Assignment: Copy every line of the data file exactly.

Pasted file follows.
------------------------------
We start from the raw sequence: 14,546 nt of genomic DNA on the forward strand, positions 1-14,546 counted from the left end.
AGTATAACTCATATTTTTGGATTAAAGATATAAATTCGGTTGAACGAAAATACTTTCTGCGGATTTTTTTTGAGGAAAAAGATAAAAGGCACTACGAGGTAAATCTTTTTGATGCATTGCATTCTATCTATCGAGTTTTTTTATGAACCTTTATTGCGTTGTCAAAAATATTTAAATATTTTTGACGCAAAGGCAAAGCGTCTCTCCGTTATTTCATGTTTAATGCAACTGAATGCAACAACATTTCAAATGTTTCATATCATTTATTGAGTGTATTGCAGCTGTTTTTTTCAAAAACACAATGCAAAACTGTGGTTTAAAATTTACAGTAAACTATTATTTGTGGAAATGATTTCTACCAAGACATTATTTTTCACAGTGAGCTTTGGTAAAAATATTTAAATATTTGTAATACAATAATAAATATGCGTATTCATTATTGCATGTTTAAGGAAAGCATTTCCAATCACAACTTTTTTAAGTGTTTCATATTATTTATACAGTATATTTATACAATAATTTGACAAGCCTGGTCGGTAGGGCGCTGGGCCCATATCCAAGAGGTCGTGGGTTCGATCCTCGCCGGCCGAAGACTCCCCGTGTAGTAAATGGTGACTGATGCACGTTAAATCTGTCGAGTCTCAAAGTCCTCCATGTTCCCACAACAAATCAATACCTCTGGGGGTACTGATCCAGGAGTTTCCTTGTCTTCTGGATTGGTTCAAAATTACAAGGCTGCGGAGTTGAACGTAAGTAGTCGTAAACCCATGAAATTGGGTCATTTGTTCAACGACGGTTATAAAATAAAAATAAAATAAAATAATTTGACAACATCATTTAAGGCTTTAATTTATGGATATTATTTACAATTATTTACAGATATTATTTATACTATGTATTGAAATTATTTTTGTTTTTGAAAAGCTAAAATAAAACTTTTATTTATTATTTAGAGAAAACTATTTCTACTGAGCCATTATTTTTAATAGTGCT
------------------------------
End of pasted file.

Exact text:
We start from the raw sequence: 14,546 nt of genomic DNA on the forward strand, positions 1-14,546 counted from the left end.
AGTATAACTCATATTTTTGGATTAAAGATATAAATTCGGTTGAACGAAAATACTTTCTGCGGATTTTTTTTGAGGAAAAAGATAAAAGGCACTACGAGGTAAATCTTTTTGATGCATTGCATTCTATCTATCGAGTTTTTTTATGAACCTTTATTGCGTTGTCAAAAATATTTAAATATTTTTGACGCAAAGGCAAAGCGTCTCTCCGTTATTTCATGTTTAATGCAACTGAATGCAACAACATTTCAAATGTTTCATATCATTTATTGAGTGTATTGCAGCTGTTTTTTTCAAAAACACAATGCAAAACTGTGGTTTAAAATTTACAGTAAACTATTATTTGTGGAAATGATTTCTACCAAGACATTATTTTTCACAGTGAGCTTTGGTAAAAATATTTAAATATTTGTAATACAATAATAAATATGCGTATTCATTATTGCATGTTTAAGGAAAGCATTTCCAATCACAACTTTTTTAAGTGTTTCATATTATTTATACAGTATATTTATACAATAATTTGACAAGCCTGGTCGGTAGGGCGCTGGGCCCATATCCAAGAGGTCGTGGGTTCGATCCTCGCCGGCCGAAGACTCCCCGTGTAGTAAATGGTGACTGATGCACGTTAAATCTGTCGAGTCTCAAAGTCCTCCATGTTCCCACAACAAATCAATACCTCTGGGGGTACTGATCCAGGAGTTTCCTTGTCTTCTGGATTGGTTCAAAATTACAAGGCTGCGGAGTTGAACGTAAGTAGTCGTAAACCCATGAAATTGGGTCATTTGTTCAACGACGGTTATAAAATAAAAATAAAATAAAATAATTTGACAACATCATTTAAGGCTTTAATTTATGGATATTATTTACAATTATTTACAGATATTATTTATACTATGTATTGAAATTATTTTTGTTTTTGAAAAGCTAAAATAAAACTTTTATTTATTATTTAGAGAAAACTATTTCTACTGAGCCATTATTTTTAATAGTGCT